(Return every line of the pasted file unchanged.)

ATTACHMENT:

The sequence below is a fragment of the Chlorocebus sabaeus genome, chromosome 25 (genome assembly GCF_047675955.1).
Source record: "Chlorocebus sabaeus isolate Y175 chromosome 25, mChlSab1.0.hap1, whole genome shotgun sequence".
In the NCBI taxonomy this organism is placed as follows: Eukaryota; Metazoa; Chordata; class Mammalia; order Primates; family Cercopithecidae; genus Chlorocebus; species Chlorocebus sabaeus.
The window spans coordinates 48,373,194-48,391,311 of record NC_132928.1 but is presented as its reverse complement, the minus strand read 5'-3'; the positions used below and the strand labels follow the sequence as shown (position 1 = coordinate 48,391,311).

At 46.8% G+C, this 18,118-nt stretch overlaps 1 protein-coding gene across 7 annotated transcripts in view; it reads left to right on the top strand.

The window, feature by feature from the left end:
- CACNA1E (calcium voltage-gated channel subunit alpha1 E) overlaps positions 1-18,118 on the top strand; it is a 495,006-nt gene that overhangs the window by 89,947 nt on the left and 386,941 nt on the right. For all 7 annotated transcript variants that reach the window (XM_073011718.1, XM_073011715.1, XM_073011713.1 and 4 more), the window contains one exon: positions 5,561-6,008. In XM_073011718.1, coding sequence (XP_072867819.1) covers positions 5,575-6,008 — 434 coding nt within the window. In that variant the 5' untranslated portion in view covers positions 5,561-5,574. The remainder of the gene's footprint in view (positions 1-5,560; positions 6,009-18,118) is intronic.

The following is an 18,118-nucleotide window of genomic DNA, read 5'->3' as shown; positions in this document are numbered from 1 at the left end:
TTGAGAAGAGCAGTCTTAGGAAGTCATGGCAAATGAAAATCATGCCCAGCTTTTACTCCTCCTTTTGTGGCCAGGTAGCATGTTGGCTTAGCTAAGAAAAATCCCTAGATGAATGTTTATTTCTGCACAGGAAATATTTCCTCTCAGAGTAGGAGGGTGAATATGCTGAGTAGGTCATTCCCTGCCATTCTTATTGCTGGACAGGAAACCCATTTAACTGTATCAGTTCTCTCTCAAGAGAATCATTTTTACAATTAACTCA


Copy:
The sequence below is a fragment of the Chlorocebus sabaeus genome, chromosome 25 (genome assembly GCF_047675955.1).
Source record: "Chlorocebus sabaeus isolate Y175 chromosome 25, mChlSab1.0.hap1, whole genome shotgun sequence".
In the NCBI taxonomy this organism is placed as follows: Eukaryota; Metazoa; Chordata; class Mammalia; order Primates; family Cercopithecidae; genus Chlorocebus; species Chlorocebus sabaeus.
The window spans coordinates 48,373,194-48,391,311 of record NC_132928.1 but is presented as its reverse complement, the minus strand read 5'-3'; the positions used below and the strand labels follow the sequence as shown (position 1 = coordinate 48,391,311).

At 46.8% G+C, this 18,118-nt stretch overlaps 1 protein-coding gene across 7 annotated transcripts in view; it reads left to right on the top strand.

The window, feature by feature from the left end:
- CACNA1E (calcium voltage-gated channel subunit alpha1 E) overlaps positions 1-18,118 on the top strand; it is a 495,006-nt gene that overhangs the window by 89,947 nt on the left and 386,941 nt on the right. For all 7 annotated transcript variants that reach the window (XM_073011718.1, XM_073011715.1, XM_073011713.1 and 4 more), the window contains one exon: positions 5,561-6,008. In XM_073011718.1, coding sequence (XP_072867819.1) covers positions 5,575-6,008 — 434 coding nt within the window. In that variant the 5' untranslated portion in view covers positions 5,561-5,574. The remainder of the gene's footprint in view (positions 1-5,560; positions 6,009-18,118) is intronic.

The following is an 18,118-nucleotide window of genomic DNA, read 5'->3' as shown; positions in this document are numbered from 1 at the left end:
TTGAGAAGAGCAGTCTTAGGAAGTCATGGCAAATGAAAATCATGCCCAGCTTTTACTCCTCCTTTTGTGGCCAGGTAGCATGTTGGCTTAGCTAAGAAAAATCCCTAGATGAATGTTTATTTCTGCACAGGAAATATTTCCTCTCAGAGTAGGAGGGTGAATATGCTGAGTAGGTCATTCCCTGCCATTCTTATTGCTGGACAGGAAACCCATTTAACTGTATCAGTTCTCTCTCAAGAGAATCATTTTTACAATTAACTCA